dividendThe story behind a top-down budget

Before marrying my wife, I’ll never forget our Minister counseling us about money and budgets. He quizzed us, “After charity, guess what my wife and my most important budget item is?” We guessed and guessed, but never could get the correct answer. He finally told us. “VACATIONS! For us, vacations are more important than houses, cars, or even savings, because vacations are where we build memories.” It was a surprising response, but really got me thinking.

By prioritizing his most important priorities first, our Minister was using a “top-down budget.” Once you’re comfortable with the big picture, you can deal with the details later. Too many of us try to budget “bottom-up” by looking at each expense from the past and placing it into a category. Bottom-up is exhausting and misses the bigger picture. Instead, work backwards. Here’s how to build a top-down budget.

For this example, let’s assume you have $75,000 available after you’ve paid required expenditures such as taxes, basic groceries, and health care.

Step 1: Create a list for the categories where you could direct your money.

Below are some examples:

  • Home mortgage or rent
  • Retirement savings
  • Travel
  • Large expenditures such as cars, boats, etc.
  • Nest egg/rainy day savings
  • Investing into stocks, real estate, or other
  • Charity
  • Entertainment such as concerts, movies, dining out, etc.
  • Shopping such as clothes, electronics, sports, gym memberships, etc.
Step 2: Prioritize these categories from most important to least important.

This is not supposed to be an easy exercise. Do the best you can knowing you can adjust your priorities later or change your mind. Here is my list:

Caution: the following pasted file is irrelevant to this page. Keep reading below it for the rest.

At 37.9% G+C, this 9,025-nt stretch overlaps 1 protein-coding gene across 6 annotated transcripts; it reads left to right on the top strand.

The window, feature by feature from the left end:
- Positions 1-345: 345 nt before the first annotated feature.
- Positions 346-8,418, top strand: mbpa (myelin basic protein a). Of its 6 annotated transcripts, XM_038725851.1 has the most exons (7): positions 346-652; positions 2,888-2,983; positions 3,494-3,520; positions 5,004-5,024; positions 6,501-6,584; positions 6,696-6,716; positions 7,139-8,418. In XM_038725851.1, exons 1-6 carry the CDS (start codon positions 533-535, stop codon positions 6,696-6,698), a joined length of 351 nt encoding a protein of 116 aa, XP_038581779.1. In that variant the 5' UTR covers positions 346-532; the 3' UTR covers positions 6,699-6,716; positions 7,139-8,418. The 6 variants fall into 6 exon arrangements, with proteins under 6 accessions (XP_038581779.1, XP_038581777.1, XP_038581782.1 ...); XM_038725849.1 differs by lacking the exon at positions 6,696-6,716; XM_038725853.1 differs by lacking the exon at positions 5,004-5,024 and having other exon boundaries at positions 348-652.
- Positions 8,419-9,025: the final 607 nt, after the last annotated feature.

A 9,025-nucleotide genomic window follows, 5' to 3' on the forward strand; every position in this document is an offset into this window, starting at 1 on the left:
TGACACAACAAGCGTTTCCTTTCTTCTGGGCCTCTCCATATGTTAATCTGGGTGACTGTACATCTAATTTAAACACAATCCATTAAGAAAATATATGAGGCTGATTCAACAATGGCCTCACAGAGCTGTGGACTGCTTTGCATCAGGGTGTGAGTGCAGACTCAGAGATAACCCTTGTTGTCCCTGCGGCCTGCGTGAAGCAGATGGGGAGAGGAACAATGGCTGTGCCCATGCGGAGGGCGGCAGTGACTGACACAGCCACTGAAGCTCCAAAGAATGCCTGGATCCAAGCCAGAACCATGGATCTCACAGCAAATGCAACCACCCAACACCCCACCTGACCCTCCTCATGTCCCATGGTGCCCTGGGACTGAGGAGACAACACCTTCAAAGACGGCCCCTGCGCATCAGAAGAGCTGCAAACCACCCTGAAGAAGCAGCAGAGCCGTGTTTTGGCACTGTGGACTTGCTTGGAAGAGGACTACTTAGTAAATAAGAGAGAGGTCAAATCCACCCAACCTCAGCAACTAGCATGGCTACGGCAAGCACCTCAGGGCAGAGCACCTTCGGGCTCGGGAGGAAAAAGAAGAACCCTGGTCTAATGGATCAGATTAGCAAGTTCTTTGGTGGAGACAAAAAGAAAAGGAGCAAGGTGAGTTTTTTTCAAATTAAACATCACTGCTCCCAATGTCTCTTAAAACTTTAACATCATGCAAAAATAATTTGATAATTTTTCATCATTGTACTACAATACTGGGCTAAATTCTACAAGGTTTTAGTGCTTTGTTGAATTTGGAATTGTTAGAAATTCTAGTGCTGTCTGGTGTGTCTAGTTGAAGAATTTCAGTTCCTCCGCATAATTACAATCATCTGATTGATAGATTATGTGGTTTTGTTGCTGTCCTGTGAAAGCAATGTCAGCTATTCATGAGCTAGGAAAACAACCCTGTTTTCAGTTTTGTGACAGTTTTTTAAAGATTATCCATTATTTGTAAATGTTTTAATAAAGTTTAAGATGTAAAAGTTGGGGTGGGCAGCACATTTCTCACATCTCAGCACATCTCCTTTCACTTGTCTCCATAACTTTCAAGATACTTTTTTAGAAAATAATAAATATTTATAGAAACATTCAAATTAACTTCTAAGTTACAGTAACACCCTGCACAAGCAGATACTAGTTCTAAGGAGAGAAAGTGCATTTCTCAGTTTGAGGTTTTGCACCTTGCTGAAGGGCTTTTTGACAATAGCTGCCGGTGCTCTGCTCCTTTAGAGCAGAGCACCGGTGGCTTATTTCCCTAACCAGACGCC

1. Travel
  2. Retirement savings
  3. Home mortgage or rent
  4. Charity
  5. Investing into stocks, real estate, other
  6. Entertainment such as concerts, movies, dining out, etc.
  7. Nest egg/rainy day savings
  8. Shopping such as clothes, electronics, sports, gym memberships, etc.
  9. Large expenditures such as cars, boats, etc.
Step 3: Assign percentages for each category — making sure they add up to 100%. Multiply the percentage times $75,000 to get to your top-down budget number.
Category % Budget
Travel 12% $9,000
Retirement Savings 10% $7,500
Home mortgage or rent 20% $15,000
Charity 10% $7,500
Investments into stocks, real estate, other 7% $5,250
Entertainment such as concerts, movies, dining out, etc. 10% $7,500
Nest egg/rainy day savings 6% $4,500
Shopping such as cloths, electronics, sports, gym memberships, etc. 10% $7,500
Miscellaneous 5% $3,750
Large expenditures such as cars, boats, repairs etc. 10% $7,500
Total 100% $75,000
Viola, you now have yourself a top-down budget. Here are a few things to keep in mind:
  • Just because you categorize something near the top of the list, doesn’t necessarily mean the category should have a higher percentage. Some categories are inherently more expensive. Categories near the top simply have higher priorities.
  • If your employer is matching your retirement savings, make sure you maximize what is matched. Always take advantage of free money!
  • Always include a miscellaneous/unexpected budget item of at least 5%. Unforeseen expenses inevitably come up!

George Washington once advised, “We must consult our means rather than our wishes.” And then Mick Jagger paraphrased George with, “You can’t always get what you want.” But with top-down budgeting, you can at least prioritize well. Good luck!